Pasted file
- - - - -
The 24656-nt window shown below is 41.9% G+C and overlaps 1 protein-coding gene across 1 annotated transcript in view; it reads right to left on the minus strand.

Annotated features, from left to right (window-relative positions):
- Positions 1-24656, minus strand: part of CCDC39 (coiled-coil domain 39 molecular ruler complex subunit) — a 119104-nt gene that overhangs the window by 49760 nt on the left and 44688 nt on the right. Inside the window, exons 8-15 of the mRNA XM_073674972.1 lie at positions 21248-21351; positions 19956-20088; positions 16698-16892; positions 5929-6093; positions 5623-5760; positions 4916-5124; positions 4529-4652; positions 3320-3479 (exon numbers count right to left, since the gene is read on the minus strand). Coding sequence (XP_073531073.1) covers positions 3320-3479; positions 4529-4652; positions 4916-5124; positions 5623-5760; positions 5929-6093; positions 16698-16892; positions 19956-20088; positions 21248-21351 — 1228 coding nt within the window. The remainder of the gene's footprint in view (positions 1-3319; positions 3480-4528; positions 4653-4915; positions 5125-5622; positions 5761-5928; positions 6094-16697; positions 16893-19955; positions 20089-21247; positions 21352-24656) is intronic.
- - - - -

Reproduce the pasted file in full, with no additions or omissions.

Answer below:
The 24656-nt window shown below is 41.9% G+C and overlaps 1 protein-coding gene across 1 annotated transcript in view; it reads right to left on the minus strand.

Annotated features, from left to right (window-relative positions):
- Positions 1-24656, minus strand: part of CCDC39 (coiled-coil domain 39 molecular ruler complex subunit) — a 119104-nt gene that overhangs the window by 49760 nt on the left and 44688 nt on the right. Inside the window, exons 8-15 of the mRNA XM_073674972.1 lie at positions 21248-21351; positions 19956-20088; positions 16698-16892; positions 5929-6093; positions 5623-5760; positions 4916-5124; positions 4529-4652; positions 3320-3479 (exon numbers count right to left, since the gene is read on the minus strand). Coding sequence (XP_073531073.1) covers positions 3320-3479; positions 4529-4652; positions 4916-5124; positions 5623-5760; positions 5929-6093; positions 16698-16892; positions 19956-20088; positions 21248-21351 — 1228 coding nt within the window. The remainder of the gene's footprint in view (positions 1-3319; positions 3480-4528; positions 4653-4915; positions 5125-5622; positions 5761-5928; positions 6094-16697; positions 16893-19955; positions 20089-21247; positions 21352-24656) is intronic.